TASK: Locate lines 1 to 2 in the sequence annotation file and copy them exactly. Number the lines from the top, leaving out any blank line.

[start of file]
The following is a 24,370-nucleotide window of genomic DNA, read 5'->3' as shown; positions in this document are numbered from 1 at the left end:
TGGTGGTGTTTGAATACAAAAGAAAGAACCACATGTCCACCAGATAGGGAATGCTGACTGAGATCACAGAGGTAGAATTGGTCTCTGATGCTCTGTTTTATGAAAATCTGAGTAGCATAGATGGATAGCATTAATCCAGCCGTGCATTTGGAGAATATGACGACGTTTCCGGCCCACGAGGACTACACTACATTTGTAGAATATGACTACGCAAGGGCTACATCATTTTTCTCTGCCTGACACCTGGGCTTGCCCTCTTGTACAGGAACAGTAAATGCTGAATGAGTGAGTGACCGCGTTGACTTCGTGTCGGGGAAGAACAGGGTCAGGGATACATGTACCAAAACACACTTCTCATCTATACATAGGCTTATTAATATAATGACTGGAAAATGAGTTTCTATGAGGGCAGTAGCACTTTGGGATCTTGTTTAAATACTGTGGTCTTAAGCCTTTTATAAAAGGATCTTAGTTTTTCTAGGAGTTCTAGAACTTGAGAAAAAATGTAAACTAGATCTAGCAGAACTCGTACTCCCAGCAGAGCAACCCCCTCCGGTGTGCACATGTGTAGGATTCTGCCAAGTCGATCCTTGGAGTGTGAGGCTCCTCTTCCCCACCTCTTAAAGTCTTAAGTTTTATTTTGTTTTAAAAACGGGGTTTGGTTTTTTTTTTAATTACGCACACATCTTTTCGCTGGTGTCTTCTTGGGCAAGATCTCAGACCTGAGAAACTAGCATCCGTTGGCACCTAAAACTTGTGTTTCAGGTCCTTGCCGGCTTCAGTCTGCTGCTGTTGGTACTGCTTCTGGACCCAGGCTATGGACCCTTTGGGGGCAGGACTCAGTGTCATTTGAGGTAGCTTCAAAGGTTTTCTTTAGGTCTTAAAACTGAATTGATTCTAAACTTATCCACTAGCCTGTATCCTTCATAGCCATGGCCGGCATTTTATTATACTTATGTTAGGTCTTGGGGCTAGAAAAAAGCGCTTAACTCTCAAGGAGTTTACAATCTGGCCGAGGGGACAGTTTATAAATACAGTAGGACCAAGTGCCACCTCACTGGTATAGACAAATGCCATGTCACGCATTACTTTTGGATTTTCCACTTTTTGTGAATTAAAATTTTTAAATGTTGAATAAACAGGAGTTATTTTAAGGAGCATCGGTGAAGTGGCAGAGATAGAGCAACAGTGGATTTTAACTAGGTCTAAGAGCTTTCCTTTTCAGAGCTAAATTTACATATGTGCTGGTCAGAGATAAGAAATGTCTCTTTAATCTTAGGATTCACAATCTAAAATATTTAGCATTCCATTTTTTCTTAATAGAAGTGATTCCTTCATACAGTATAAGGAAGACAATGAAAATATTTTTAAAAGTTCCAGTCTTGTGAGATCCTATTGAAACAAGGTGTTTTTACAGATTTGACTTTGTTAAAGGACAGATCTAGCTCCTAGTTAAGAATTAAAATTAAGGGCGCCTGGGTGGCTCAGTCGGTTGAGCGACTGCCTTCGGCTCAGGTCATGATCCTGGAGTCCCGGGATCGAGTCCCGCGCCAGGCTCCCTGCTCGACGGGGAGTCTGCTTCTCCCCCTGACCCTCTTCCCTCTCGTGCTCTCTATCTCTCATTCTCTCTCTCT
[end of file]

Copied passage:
The following is a 24,370-nucleotide window of genomic DNA, read 5'->3' as shown; positions in this document are numbered from 1 at the left end:
TGGTGGTGTTTGAATACAAAAGAAAGAACCACATGTCCACCAGATAGGGAATGCTGACTGAGATCACAGAGGTAGAATTGGTCTCTGATGCTCTGTTTTATGAAAATCTGAGTAGCATAGATGGATAGCATTAATCCAGCCGTGCATTTGGAGAATATGACGACGTTTCCGGCCCACGAGGACTACACTACATTTGTAGAATATGACTACGCAAGGGCTACATCATTTTTCTCTGCCTGACACCTGGGCTTGCCCTCTTGTACAGGAACAGTAAATGCTGAATGAGTGAGTGACCGCGTTGACTTCGTGTCGGGGAAGAACAGGGTCAGGGATACATGTACCAAAACACACTTCTCATCTATACATAGGCTTATTAATATAATGACTGGAAAATGAGTTTCTATGAGGGCAGTAGCACTTTGGGATCTTGTTTAAATACTGTGGTCTTAAGCCTTTTATAAAAGGATCTTAGTTTTTCTAGGAGTTCTAGAACTTGAGAAAAAATGTAAACTAGATCTAGCAGAACTCGTACTCCCAGCAGAGCAACCCCCTCCGGTGTGCACATGTGTAGGATTCTGCCAAGTCGATCCTTGGAGTGTGAGGCTCCTCTTCCCCACCTCTTAAAGTCTTAAGTTTTATTTTGTTTTAAAAACGGGGTTTGGTTTTTTTTTTAATTACGCACACATCTTTTCGCTGGTGTCTTCTTGGGCAAGATCTCAGACCTGAGAAACTAGCATCCGTTGGCACCTAAAACTTGTGTTTCAGGTCCTTGCCGGCTTCAGTCTGCTGCTGTTGGTACTGCTTCTGGACCCAGGCTATGGACCCTTTGGGGGCAGGACTCAGTGTCATTTGAGGTAGCTTCAAAGGTTTTCTTTAGGTCTTAAAACTGAATTGATTCTAAACTTATCCACTAGCCTGTATCCTTCATAGCCATGGCCGGCATTTTATTATACTTATGTTAGGTCTTGGGGCTAGAAAAAAGCGCTTAACTCTCAAGGAGTTTACAATCTGGCCGAGGGGACAGTTTATAAATACAGTAGGACCAAGTGCCACCTCACTGGTATAGACAAATGCCATGTCACGCATTACTTTTGGATTTTCCACTTTTTGTGAATTAAAATTTTTAAATGTTGAATAAACAGGAGTTATTTTAAGGAGCATCGGTGAAGTGGCAGAGATAGAGCAACAGTGGATTTTAACTAGGTCTAAGAGCTTTCCTTTTCAGAGCTAAATTTACATATGTGCTGGTCAGAGATAAGAAATGTCTCTTTAATCTTAGGATTCACAATCTAAAATATTTAGCATTCCATTTTTTCTTAATAGAAGTGATTCCTTCATACAGTATAAGGAAGACAATGAAAATATTTTTAAAAGTTCCAGTCTTGTGAGATCCTATTGAAACAAGGTGTTTTTACAGATTTGACTTTGTTAAAGGACAGATCTAGCTCCTAGTTAAGAATTAAAATTAAGGGCGCCTGGGTGGCTCAGTCGGTTGAGCGACTGCCTTCGGCTCAGGTCATGATCCTGGAGTCCCGGGATCGAGTCCCGCGCCAGGCTCCCTGCTCGACGGGGAGTCTGCTTCTCCCCCTGACCCTCTTCCCTCTCGTGCTCTCTATCTCTCATTCTCTCTCTCT